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Early Middle English for today

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Adjectives & Adverbs

At a glance

The key differences between Early Middle English (eME) and Modern English (ModE):

  1. -e is added before plural nouns or when an adjective represents a plural noun or pronoun;
  2. -e is added after 'the', demonstrative adjectives and possessive pronouns;
  3. -e is added to an adjective to form the corresponding adverb.

adding ~e to adjectives

Adjectives ending in a consonant add an e in the following circumstances:

forming adverbs

In ModE, adverbs are generally formed from adjectives, by adding -ly. In ME the corresponding ending is -e. Hence ModE bold boldly is equivalent to ME ba__ld ba__lde.

The ending -li__ce exists in ME, but this is the adverbial form of the adjectival ending -lic. It is not applied universally, to all adverbs in ME.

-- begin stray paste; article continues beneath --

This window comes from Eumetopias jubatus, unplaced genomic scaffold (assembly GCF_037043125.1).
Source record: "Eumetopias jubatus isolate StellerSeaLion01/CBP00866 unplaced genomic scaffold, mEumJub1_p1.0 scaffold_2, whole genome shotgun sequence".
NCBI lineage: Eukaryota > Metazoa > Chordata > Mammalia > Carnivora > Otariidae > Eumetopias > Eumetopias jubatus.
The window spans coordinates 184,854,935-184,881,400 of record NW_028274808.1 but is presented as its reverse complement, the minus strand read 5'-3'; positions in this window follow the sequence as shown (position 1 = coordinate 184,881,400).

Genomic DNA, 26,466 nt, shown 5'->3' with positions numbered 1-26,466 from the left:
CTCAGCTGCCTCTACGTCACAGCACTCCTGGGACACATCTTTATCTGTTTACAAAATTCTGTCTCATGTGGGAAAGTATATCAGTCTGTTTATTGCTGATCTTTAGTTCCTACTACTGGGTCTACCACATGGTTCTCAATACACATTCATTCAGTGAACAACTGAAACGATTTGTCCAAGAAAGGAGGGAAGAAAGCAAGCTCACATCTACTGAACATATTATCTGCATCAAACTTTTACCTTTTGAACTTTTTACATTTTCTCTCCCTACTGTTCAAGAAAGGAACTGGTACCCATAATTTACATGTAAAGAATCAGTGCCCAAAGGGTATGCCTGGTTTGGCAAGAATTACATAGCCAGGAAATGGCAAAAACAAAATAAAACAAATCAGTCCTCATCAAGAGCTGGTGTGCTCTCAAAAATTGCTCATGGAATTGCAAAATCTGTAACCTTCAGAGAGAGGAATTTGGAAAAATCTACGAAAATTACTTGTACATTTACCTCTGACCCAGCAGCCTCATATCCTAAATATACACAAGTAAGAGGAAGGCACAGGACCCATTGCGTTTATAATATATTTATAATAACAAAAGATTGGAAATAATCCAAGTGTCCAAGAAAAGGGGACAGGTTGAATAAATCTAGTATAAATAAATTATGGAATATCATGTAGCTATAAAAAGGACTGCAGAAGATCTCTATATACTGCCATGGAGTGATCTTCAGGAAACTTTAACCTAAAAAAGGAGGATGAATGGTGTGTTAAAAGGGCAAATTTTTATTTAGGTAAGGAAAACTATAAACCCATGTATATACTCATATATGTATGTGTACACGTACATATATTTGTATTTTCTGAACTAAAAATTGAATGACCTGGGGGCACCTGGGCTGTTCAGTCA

Note also that there are traces of the ME adjectival ending -lic in ModE adjectives such as lively and lovely and manly i.a.

The adverbial use of the genitive case of nouns is also common in ME. Examples are day%es (daily) and t`ankes (willingly).

"of all"

of all in ModE expression such as best of all, first of all, worst of all etc, appears as a prefix in ME - alre-.

Hence alrebest, alrefirst, alrelaest, alrele__fest etc

See also optional grammatical variations.

  1. note - plural noun but no marker